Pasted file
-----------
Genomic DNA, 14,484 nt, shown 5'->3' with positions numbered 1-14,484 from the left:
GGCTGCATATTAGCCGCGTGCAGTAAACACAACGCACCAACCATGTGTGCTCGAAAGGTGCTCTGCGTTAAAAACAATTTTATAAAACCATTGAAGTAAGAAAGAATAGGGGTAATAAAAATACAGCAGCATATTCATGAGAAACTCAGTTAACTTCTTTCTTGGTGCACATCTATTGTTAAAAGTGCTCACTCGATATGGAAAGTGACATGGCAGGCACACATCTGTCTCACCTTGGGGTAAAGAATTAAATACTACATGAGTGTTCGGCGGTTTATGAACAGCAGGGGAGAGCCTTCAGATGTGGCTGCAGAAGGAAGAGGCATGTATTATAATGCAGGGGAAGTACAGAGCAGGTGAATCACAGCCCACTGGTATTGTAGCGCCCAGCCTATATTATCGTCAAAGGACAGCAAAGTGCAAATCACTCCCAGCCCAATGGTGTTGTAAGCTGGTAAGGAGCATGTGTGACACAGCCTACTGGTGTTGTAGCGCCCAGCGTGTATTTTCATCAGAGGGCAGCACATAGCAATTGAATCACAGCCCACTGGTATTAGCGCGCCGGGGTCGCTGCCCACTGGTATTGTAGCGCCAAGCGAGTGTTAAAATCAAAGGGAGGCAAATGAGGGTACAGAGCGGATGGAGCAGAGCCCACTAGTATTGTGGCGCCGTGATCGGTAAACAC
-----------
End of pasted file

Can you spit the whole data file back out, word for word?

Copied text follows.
Genomic DNA, 14,484 nt, shown 5'->3' with positions numbered 1-14,484 from the left:
GGCTGCATATTAGCCGCGTGCAGTAAACACAACGCACCAACCATGTGTGCTCGAAAGGTGCTCTGCGTTAAAAACAATTTTATAAAACCATTGAAGTAAGAAAGAATAGGGGTAATAAAAATACAGCAGCATATTCATGAGAAACTCAGTTAACTTCTTTCTTGGTGCACATCTATTGTTAAAAGTGCTCACTCGATATGGAAAGTGACATGGCAGGCACACATCTGTCTCACCTTGGGGTAAAGAATTAAATACTACATGAGTGTTCGGCGGTTTATGAACAGCAGGGGAGAGCCTTCAGATGTGGCTGCAGAAGGAAGAGGCATGTATTATAATGCAGGGGAAGTACAGAGCAGGTGAATCACAGCCCACTGGTATTGTAGCGCCCAGCCTATATTATCGTCAAAGGACAGCAAAGTGCAAATCACTCCCAGCCCAATGGTGTTGTAAGCTGGTAAGGAGCATGTGTGACACAGCCTACTGGTGTTGTAGCGCCCAGCGTGTATTTTCATCAGAGGGCAGCACATAGCAATTGAATCACAGCCCACTGGTATTAGCGCGCCGGGGTCGCTGCCCACTGGTATTGTAGCGCCAAGCGAGTGTTAAAATCAAAGGGAGGCAAATGAGGGTACAGAGCGGATGGAGCAGAGCCCACTAGTATTGTGGCGCCGTGATCGGTAAACAC